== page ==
SOLD to the Highest Bidder…Maybe!

Let’s look at current practices in place at the Salvage Auctions we attend. Vehicles are put up for auction on the sale date. Now, these auctions are live, online-only. You can, of course, preview these vehicles before the sale, but you have a limited amount of time to do so.

Who are the buyers at salvage auctions?

  1. Exporters
  2. Rebuilders and High-End Buyers
  3. Scrap Processers
  4. Auto Recyclers

Let’s concentrate on the Auto Recyclers and the type of cars that we all buy. These are, for the most part, the non-rebuildable, late-model, as well as higher-quality older vehicles. The issues that we all have are threefold. The first of which is the limited disclosure of the sellers. With most vehicles being viewed online now, it is critical that we know who the seller is. Is it an Insurance Company, or a Dealer, or someone else? The second issue is the sale status, i.e. on reserve or no reserve. The third, issue, is the “if” or counter-bid.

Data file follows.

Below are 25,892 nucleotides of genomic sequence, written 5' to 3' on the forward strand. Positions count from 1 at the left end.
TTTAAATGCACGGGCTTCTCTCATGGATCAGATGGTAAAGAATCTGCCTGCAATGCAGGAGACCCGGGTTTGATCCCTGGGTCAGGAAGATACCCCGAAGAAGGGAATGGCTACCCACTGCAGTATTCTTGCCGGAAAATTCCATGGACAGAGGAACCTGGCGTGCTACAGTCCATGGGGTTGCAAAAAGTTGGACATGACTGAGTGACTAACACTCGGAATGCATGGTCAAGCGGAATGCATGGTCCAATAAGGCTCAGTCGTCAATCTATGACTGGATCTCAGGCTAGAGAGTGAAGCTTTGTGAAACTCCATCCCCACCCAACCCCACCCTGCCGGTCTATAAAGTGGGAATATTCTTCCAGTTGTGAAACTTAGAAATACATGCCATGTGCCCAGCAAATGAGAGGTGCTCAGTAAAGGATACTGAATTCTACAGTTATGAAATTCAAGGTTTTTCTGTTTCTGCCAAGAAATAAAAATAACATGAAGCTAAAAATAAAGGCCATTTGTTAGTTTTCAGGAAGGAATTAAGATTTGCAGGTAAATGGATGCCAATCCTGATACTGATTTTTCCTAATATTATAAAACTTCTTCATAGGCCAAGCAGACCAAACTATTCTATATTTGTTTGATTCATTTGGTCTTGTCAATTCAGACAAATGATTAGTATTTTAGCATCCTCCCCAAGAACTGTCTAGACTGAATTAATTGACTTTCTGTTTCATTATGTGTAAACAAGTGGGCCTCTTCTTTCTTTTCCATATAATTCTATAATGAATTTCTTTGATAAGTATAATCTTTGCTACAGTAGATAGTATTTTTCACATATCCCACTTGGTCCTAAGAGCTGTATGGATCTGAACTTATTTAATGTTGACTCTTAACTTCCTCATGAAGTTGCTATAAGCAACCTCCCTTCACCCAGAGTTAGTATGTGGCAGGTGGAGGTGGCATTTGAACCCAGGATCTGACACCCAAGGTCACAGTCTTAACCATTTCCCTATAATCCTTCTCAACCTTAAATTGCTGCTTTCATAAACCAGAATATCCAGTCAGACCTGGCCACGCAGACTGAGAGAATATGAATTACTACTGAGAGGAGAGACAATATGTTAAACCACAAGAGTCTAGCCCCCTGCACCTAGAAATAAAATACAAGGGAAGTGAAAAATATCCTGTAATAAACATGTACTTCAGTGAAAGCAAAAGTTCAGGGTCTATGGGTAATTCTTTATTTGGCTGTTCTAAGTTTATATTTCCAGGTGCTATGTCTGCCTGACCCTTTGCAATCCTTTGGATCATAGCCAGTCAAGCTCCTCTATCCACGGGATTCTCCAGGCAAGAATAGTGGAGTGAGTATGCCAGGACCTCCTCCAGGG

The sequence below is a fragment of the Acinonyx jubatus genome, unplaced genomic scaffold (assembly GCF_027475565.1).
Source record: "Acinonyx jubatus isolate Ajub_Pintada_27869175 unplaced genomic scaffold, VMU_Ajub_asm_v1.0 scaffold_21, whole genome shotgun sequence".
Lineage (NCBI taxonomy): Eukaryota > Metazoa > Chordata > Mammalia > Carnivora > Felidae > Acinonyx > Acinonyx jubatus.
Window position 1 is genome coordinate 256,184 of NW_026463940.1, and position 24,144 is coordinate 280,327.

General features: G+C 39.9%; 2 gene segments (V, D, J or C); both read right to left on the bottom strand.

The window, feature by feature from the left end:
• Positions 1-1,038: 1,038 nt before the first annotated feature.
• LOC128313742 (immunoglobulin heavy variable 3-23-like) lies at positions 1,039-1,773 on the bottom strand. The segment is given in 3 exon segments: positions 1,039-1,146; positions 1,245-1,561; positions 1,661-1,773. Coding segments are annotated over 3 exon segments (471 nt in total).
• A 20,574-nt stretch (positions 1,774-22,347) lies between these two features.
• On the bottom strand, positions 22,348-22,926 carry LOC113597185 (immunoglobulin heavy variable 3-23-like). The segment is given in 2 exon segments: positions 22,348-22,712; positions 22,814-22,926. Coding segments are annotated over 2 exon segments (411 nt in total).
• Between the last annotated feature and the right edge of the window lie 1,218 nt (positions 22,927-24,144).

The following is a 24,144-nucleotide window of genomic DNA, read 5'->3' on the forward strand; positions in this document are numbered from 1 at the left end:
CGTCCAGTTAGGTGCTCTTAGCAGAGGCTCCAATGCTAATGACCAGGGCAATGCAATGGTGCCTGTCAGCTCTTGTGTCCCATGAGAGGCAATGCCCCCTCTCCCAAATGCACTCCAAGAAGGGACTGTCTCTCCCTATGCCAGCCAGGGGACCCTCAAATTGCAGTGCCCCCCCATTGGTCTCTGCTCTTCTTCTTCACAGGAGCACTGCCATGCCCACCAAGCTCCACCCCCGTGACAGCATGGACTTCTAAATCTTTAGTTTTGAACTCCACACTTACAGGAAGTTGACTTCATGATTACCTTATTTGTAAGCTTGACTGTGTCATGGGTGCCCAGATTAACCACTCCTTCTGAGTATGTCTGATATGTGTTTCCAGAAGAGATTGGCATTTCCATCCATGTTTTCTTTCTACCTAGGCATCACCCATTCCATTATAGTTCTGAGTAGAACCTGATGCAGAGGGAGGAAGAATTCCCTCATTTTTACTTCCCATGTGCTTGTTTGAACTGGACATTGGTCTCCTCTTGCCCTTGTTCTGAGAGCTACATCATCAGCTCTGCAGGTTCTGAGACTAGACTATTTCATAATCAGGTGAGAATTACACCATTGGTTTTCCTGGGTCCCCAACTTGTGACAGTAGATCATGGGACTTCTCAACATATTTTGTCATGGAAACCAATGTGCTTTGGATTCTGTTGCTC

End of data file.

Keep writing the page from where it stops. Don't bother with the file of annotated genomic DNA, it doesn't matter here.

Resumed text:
When you are looking for a particular piece of salvage to either restock your inventory or cover a sale, it is very frustrating that after you have been the high bidder at the auction, the vehicle is now on “hold” or sold on an “if.”

So, now you have two options. You can either try to buy another vehicle to make sure that you get at least one of them. Then you find out, usually the next day, whether you got your “call cars” or not. If I am high bidder on ten vehicles, nowadays, all ten can be sold on “hold.” This means that I could either get all ten, or I could get none. So, what happens to my plan and need to fill an order, and not to mention my budget?